Your Business on the Big Screen!

November 20th, 2013 by Vincent Lai

Computer technology has come a long way over the years, and with each generation of increasing screen sizes, web designers everywhere have taken up the challenge to best take advantage and utilise this new screen real estate.
With some screen dimensions now topping out at 2560 pixels wide, it’s no wonder that the old 1024 pixel websites now look dated and unprofessional. An easy and aesthetically pleasing way to combat this issue without compromising on content is to introduce full screen or full bleed imagery.

Full bleed imagery has been used in the past by print designers, in magazines, brochures and newspapers. However, with the rising popularity of responsive websites, full bleed imagery is now being used on screens, and with great effect. Two great ways to use full bleed imagery include a full bleed background, or using a full screen width rotating banner.

The full bleed image background is useful for websites that wish to have an overarching image that sums up the feel of their whole website. With this concept, content would usually scroll back and forth over the background, leaving the image static and unmoving. To best use this style, the image must be uncluttered and have a definite theme, whether that be a panoramic photo, or a person modelling the latest product. Secondly, the image must allow for content. In some cases, if an inappropriate image is used, it will disturb the readability of the content, and you will subsequently lose users on the website. Make sure you have a defined contrast between the background and the foreground. This can be achieved in many ways; by changing the image to black and white, blurring the image, adding or decreasing the brightness of the image or even using box between the content and the background. Here’s an example of a website that uses the background element as the full bleed image:

The second option of using full-width imagery for rotating banners is more suited to corporate websites that want impact without being too flashy. The use of a full width rotating banner allows the website to showcase a variety of things as opposed to one singular theme. Whether it be your company values, or special deals that are available, a full width rotating banner never fails to grab the attention of your audience. The other advantage of using this method is that it allows the rest of your website to sit within the 1024 space without it looking old fashioned. Using a straight 1024 pixel layout will make your website look blocky, and less engaging. A wide spread image at the top draws the eye and attention of your audience, breaking the rigid structure, which then follows through, making the rest of the content easier to absorb. A good use of this style should give impact and simplicity to your website’s main message. A good idea for image selection for this purpose are images that have a wider angle, and preferably a space for a short message. Using portrait photos limits the amount of what is visible, and using something too cluttered will compete with the impact of the text you choose to place on top. Here’s an example of a website that uses the scroller as the full bleed image: toll transitions Defence Website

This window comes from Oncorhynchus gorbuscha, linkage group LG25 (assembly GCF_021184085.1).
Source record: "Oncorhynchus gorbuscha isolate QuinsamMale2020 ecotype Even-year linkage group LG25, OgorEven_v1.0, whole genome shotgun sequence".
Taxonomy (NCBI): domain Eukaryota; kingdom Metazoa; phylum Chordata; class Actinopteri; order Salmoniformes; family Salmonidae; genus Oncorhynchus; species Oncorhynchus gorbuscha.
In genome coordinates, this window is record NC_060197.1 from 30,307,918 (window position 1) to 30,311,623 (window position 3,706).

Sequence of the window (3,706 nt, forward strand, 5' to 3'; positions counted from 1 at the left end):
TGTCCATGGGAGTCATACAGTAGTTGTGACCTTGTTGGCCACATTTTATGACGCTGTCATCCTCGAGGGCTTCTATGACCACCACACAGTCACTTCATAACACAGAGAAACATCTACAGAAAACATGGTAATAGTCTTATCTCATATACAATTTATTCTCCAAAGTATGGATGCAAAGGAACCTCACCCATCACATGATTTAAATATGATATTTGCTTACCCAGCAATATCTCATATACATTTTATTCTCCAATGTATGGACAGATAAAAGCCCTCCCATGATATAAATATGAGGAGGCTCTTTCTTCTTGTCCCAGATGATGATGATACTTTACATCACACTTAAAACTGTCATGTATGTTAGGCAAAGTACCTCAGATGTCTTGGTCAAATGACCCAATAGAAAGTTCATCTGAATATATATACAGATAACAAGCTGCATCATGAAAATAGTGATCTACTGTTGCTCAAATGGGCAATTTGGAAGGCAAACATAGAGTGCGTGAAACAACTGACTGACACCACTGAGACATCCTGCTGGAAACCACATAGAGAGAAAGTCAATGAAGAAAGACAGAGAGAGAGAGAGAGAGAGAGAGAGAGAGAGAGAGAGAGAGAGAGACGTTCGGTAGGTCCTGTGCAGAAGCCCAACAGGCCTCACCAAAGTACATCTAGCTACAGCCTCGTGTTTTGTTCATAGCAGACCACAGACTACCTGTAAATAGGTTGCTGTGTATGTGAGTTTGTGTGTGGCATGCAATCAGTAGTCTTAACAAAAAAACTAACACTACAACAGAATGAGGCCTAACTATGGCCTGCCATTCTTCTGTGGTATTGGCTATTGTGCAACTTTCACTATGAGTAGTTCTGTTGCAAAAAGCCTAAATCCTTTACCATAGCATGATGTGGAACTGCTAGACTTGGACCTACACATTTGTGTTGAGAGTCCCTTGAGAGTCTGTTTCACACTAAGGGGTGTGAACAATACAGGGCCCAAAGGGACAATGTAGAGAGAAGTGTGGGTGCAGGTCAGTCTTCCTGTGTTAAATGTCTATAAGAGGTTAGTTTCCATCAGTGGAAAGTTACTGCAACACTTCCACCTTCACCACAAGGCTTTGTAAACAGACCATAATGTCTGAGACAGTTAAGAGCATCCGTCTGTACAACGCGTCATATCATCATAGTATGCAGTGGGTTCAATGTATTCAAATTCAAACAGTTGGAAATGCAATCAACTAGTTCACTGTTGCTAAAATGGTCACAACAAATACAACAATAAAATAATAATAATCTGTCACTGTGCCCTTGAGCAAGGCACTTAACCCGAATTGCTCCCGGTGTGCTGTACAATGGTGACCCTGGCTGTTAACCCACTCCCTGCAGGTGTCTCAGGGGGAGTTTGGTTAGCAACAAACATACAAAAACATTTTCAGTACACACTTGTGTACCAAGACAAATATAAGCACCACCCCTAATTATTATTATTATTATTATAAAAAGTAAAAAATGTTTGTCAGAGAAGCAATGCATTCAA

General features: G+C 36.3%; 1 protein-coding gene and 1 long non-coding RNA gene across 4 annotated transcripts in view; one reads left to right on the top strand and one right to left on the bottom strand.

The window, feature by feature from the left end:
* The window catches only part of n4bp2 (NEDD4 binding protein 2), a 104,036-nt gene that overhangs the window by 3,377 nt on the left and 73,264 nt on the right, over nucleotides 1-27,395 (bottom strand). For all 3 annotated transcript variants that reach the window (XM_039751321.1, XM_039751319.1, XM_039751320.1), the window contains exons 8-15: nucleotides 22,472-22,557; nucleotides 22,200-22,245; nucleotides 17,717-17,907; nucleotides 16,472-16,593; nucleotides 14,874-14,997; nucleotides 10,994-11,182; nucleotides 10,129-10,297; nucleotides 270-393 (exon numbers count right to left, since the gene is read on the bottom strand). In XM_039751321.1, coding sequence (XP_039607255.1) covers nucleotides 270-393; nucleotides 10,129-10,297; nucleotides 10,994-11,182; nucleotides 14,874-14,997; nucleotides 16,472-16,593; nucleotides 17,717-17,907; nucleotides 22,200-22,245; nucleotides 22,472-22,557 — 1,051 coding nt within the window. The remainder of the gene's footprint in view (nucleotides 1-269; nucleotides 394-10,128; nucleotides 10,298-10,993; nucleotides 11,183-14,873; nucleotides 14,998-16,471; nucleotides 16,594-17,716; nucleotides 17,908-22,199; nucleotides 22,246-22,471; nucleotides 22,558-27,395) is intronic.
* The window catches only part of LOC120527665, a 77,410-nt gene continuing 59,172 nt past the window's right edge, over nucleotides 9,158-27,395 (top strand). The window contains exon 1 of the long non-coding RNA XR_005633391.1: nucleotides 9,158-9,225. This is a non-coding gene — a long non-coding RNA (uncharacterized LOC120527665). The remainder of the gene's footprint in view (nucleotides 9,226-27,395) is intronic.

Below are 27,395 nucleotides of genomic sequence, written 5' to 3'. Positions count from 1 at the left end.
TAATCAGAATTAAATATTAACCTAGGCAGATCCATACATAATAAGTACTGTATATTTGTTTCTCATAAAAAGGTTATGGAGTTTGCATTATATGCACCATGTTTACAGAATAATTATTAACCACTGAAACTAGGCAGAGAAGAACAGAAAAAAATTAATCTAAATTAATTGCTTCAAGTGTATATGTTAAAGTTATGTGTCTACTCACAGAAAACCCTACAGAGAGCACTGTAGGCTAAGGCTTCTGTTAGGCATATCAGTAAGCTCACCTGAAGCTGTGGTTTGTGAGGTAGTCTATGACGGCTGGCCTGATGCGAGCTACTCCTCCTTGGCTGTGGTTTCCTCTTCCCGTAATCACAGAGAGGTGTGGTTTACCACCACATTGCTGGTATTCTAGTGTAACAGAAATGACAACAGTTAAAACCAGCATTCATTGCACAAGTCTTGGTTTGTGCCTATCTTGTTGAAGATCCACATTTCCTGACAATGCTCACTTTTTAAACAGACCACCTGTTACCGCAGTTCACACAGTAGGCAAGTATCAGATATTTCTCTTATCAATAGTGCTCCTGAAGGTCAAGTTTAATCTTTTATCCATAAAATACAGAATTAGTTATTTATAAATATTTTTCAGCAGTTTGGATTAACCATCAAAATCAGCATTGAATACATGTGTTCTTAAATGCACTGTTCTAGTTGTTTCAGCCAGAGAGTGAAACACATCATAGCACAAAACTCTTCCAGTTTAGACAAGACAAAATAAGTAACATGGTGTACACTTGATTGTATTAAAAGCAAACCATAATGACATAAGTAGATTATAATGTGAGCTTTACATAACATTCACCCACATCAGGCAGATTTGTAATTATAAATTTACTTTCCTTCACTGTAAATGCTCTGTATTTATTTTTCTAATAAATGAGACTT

Either way, applying large scale, full screen imagery now has a place on the internet, as screens get larger and wider. Using up that screen real estate has never been more important in sending your message to your consumers and clients.

Vincent Lai

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2 Responses to “Your Business on the Big Screen!”

  1. Paul Says: